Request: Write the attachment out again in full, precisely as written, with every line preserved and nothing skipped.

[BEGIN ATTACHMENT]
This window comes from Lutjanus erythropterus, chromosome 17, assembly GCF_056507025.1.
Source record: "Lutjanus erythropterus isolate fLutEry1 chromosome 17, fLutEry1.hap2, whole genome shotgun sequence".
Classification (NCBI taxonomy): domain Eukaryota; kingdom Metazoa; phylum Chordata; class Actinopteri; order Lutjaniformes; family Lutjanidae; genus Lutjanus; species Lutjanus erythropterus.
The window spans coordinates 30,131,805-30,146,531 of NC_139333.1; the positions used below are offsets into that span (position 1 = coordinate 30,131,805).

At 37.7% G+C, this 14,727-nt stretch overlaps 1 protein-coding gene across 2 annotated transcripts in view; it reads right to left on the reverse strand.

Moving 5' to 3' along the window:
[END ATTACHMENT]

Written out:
This window comes from Lutjanus erythropterus, chromosome 17, assembly GCF_056507025.1.
Source record: "Lutjanus erythropterus isolate fLutEry1 chromosome 17, fLutEry1.hap2, whole genome shotgun sequence".
Classification (NCBI taxonomy): domain Eukaryota; kingdom Metazoa; phylum Chordata; class Actinopteri; order Lutjaniformes; family Lutjanidae; genus Lutjanus; species Lutjanus erythropterus.
The window spans coordinates 30,131,805-30,146,531 of NC_139333.1; the positions used below are offsets into that span (position 1 = coordinate 30,131,805).

At 37.7% G+C, this 14,727-nt stretch overlaps 1 protein-coding gene across 2 annotated transcripts in view; it reads right to left on the reverse strand.

Moving 5' to 3' along the window: